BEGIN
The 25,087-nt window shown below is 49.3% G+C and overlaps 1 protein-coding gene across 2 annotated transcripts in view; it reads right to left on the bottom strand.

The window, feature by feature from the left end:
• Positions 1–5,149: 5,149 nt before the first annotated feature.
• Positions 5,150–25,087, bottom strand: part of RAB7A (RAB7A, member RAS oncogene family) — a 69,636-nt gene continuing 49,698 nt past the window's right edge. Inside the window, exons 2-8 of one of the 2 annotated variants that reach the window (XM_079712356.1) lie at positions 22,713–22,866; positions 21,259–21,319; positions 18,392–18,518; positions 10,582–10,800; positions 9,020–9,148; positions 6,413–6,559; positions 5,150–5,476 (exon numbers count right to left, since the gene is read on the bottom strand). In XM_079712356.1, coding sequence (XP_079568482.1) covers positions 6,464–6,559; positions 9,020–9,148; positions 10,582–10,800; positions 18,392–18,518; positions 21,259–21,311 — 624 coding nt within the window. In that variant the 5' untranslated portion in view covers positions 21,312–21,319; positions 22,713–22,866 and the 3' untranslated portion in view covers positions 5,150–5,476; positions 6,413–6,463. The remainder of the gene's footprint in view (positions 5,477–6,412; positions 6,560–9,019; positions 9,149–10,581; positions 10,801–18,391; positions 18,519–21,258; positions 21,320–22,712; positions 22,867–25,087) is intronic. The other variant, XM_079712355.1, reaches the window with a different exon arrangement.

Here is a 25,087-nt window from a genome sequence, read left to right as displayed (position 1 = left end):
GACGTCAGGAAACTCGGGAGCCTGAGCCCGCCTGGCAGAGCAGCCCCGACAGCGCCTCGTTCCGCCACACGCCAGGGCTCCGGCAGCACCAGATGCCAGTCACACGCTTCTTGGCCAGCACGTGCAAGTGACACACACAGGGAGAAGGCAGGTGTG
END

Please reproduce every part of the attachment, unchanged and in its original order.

The 25,087-nt window shown below is 49.3% G+C and overlaps 1 protein-coding gene across 2 annotated transcripts in view; it reads right to left on the bottom strand.

The window, feature by feature from the left end:
• Positions 1–5,149: 5,149 nt before the first annotated feature.
• Positions 5,150–25,087, bottom strand: part of RAB7A (RAB7A, member RAS oncogene family) — a 69,636-nt gene continuing 49,698 nt past the window's right edge. Inside the window, exons 2-8 of one of the 2 annotated variants that reach the window (XM_079712356.1) lie at positions 22,713–22,866; positions 21,259–21,319; positions 18,392–18,518; positions 10,582–10,800; positions 9,020–9,148; positions 6,413–6,559; positions 5,150–5,476 (exon numbers count right to left, since the gene is read on the bottom strand). In XM_079712356.1, coding sequence (XP_079568482.1) covers positions 6,464–6,559; positions 9,020–9,148; positions 10,582–10,800; positions 18,392–18,518; positions 21,259–21,311 — 624 coding nt within the window. In that variant the 5' untranslated portion in view covers positions 21,312–21,319; positions 22,713–22,866 and the 3' untranslated portion in view covers positions 5,150–5,476; positions 6,413–6,463. The remainder of the gene's footprint in view (positions 5,477–6,412; positions 6,560–9,019; positions 9,149–10,581; positions 10,801–18,391; positions 18,519–21,258; positions 21,320–22,712; positions 22,867–25,087) is intronic. The other variant, XM_079712355.1, reaches the window with a different exon arrangement.

Here is a 25,087-nt window from a genome sequence, read left to right as displayed (position 1 = left end):
GACGTCAGGAAACTCGGGAGCCTGAGCCCGCCTGGCAGAGCAGCCCCGACAGCGCCTCGTTCCGCCACACGCCAGGGCTCCGGCAGCACCAGATGCCAGTCACACGCTTCTTGGCCAGCACGTGCAAGTGACACACACAGGGAGAAGGCAGGTGTG